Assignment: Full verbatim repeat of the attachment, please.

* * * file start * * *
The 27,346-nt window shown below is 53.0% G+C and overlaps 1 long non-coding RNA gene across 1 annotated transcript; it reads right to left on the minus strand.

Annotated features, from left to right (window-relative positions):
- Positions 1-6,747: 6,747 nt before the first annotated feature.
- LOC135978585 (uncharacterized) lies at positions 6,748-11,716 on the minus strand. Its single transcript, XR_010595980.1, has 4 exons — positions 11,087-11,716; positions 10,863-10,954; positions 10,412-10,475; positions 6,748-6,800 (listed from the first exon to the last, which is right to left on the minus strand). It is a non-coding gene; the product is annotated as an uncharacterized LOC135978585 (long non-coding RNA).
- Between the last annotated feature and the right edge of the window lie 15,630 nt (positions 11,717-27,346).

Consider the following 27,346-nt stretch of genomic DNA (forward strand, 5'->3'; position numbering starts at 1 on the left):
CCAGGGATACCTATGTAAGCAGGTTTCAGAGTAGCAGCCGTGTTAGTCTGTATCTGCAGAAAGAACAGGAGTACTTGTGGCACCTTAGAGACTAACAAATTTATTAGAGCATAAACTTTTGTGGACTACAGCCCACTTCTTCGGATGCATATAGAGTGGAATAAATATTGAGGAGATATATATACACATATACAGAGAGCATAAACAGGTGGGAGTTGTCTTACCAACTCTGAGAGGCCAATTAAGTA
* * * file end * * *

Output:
The 27,346-nt window shown below is 53.0% G+C and overlaps 1 long non-coding RNA gene across 1 annotated transcript; it reads right to left on the minus strand.

Annotated features, from left to right (window-relative positions):
- Positions 1-6,747: 6,747 nt before the first annotated feature.
- LOC135978585 (uncharacterized) lies at positions 6,748-11,716 on the minus strand. Its single transcript, XR_010595980.1, has 4 exons — positions 11,087-11,716; positions 10,863-10,954; positions 10,412-10,475; positions 6,748-6,800 (listed from the first exon to the last, which is right to left on the minus strand). It is a non-coding gene; the product is annotated as an uncharacterized LOC135978585 (long non-coding RNA).
- Between the last annotated feature and the right edge of the window lie 15,630 nt (positions 11,717-27,346).

Consider the following 27,346-nt stretch of genomic DNA (forward strand, 5'->3'; position numbering starts at 1 on the left):
CCAGGGATACCTATGTAAGCAGGTTTCAGAGTAGCAGCCGTGTTAGTCTGTATCTGCAGAAAGAACAGGAGTACTTGTGGCACCTTAGAGACTAACAAATTTATTAGAGCATAAACTTTTGTGGACTACAGCCCACTTCTTCGGATGCATATAGAGTGGAATAAATATTGAGGAGATATATATACACATATACAGAGAGCATAAACAGGTGGGAGTTGTCTTACCAACTCTGAGAGGCCAATTAAGTA